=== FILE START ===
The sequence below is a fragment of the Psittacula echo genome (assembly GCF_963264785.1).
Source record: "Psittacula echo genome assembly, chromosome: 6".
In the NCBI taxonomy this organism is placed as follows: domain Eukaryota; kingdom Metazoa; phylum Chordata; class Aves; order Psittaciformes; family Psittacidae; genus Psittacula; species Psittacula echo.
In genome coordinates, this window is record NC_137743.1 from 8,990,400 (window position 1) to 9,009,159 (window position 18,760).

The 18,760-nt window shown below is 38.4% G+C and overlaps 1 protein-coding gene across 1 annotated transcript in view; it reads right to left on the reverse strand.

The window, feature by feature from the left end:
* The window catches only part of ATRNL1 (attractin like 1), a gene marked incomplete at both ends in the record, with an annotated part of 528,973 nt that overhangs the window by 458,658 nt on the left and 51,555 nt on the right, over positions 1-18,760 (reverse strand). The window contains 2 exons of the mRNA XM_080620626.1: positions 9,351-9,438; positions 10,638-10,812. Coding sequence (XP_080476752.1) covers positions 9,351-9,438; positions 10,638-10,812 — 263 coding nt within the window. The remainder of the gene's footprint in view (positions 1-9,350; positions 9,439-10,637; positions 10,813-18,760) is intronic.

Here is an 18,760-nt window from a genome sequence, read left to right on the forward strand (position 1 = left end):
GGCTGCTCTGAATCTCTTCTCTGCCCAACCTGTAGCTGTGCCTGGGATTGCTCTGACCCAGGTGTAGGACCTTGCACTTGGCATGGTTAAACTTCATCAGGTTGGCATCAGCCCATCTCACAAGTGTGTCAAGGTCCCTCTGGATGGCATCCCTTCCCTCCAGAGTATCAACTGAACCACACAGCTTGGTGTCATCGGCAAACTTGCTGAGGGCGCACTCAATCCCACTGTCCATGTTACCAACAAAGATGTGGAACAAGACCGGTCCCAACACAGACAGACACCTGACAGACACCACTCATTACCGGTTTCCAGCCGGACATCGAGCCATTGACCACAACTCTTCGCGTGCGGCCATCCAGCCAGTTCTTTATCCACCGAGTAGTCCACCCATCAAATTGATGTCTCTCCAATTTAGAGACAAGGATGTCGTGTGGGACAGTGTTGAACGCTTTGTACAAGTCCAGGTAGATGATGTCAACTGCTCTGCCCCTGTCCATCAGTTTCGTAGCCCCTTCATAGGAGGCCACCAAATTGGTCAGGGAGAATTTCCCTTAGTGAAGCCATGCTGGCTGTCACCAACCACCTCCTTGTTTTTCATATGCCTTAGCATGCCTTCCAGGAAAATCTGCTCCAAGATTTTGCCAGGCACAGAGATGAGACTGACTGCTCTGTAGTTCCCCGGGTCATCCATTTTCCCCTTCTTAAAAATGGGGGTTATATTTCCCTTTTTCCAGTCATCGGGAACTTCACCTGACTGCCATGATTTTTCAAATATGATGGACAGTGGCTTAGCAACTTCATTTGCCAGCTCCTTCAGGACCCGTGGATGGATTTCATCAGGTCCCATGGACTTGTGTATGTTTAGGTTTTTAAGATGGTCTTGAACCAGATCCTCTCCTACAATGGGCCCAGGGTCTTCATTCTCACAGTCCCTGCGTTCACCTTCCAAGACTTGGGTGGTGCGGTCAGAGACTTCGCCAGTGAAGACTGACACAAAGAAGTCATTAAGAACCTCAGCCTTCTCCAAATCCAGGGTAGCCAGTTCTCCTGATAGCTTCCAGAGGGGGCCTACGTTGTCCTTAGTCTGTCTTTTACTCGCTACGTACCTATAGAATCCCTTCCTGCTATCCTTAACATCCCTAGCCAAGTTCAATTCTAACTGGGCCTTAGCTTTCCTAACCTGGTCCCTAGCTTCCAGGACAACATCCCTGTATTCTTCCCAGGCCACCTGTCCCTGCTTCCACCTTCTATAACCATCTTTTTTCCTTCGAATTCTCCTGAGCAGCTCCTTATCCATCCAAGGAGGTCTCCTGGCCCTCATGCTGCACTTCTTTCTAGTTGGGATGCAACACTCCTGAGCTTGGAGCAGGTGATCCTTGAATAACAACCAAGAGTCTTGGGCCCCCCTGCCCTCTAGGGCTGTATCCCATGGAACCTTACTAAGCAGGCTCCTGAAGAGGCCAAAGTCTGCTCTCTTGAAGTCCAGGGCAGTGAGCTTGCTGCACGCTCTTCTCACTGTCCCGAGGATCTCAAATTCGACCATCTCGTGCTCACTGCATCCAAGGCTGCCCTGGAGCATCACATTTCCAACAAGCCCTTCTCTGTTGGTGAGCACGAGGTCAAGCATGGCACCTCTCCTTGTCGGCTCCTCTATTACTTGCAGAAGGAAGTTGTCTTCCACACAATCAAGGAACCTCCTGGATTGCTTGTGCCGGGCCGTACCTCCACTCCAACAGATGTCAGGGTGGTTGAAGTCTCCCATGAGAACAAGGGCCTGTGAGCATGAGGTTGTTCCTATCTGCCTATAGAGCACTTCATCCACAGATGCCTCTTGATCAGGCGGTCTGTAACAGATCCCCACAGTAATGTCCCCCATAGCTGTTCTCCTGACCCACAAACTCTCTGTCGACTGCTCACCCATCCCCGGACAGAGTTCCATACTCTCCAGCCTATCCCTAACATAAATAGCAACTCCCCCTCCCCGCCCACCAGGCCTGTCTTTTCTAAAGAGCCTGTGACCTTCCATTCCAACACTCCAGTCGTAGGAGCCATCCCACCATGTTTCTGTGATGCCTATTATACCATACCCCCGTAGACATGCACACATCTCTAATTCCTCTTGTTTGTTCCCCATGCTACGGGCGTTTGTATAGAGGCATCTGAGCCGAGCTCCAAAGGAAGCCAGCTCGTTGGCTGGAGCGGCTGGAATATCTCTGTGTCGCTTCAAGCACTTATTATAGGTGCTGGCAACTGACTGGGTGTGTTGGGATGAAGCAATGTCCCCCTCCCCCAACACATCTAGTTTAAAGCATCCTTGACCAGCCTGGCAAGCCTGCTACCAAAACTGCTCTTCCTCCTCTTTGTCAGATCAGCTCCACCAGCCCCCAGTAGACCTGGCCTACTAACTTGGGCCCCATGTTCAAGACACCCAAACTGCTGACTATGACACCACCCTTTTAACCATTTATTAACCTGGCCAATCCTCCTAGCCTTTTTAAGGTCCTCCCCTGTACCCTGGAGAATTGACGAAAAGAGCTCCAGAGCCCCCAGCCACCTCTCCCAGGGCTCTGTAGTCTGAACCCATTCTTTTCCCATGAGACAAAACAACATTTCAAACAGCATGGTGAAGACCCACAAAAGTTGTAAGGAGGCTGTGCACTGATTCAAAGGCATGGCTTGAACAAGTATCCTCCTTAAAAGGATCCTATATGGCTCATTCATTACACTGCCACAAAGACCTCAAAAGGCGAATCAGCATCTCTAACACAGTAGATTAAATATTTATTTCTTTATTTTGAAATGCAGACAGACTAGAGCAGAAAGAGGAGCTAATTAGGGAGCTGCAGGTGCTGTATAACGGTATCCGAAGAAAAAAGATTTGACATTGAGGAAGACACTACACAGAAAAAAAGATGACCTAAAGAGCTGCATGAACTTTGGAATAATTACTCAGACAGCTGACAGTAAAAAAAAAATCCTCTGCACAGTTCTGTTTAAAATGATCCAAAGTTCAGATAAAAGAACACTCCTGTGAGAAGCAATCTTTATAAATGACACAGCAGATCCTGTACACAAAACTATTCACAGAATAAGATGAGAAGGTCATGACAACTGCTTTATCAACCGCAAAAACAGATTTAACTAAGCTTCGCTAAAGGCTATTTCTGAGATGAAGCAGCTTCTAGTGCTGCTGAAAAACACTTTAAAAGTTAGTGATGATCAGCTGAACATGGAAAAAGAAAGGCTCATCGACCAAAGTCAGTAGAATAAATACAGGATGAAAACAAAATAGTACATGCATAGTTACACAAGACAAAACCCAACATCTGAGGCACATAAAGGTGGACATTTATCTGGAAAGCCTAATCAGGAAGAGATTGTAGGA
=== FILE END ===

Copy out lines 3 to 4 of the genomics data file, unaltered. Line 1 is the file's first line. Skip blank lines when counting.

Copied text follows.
In the NCBI taxonomy this organism is placed as follows: domain Eukaryota; kingdom Metazoa; phylum Chordata; class Aves; order Psittaciformes; family Psittacidae; genus Psittacula; species Psittacula echo.
In genome coordinates, this window is record NC_137743.1 from 8,990,400 (window position 1) to 9,009,159 (window position 18,760).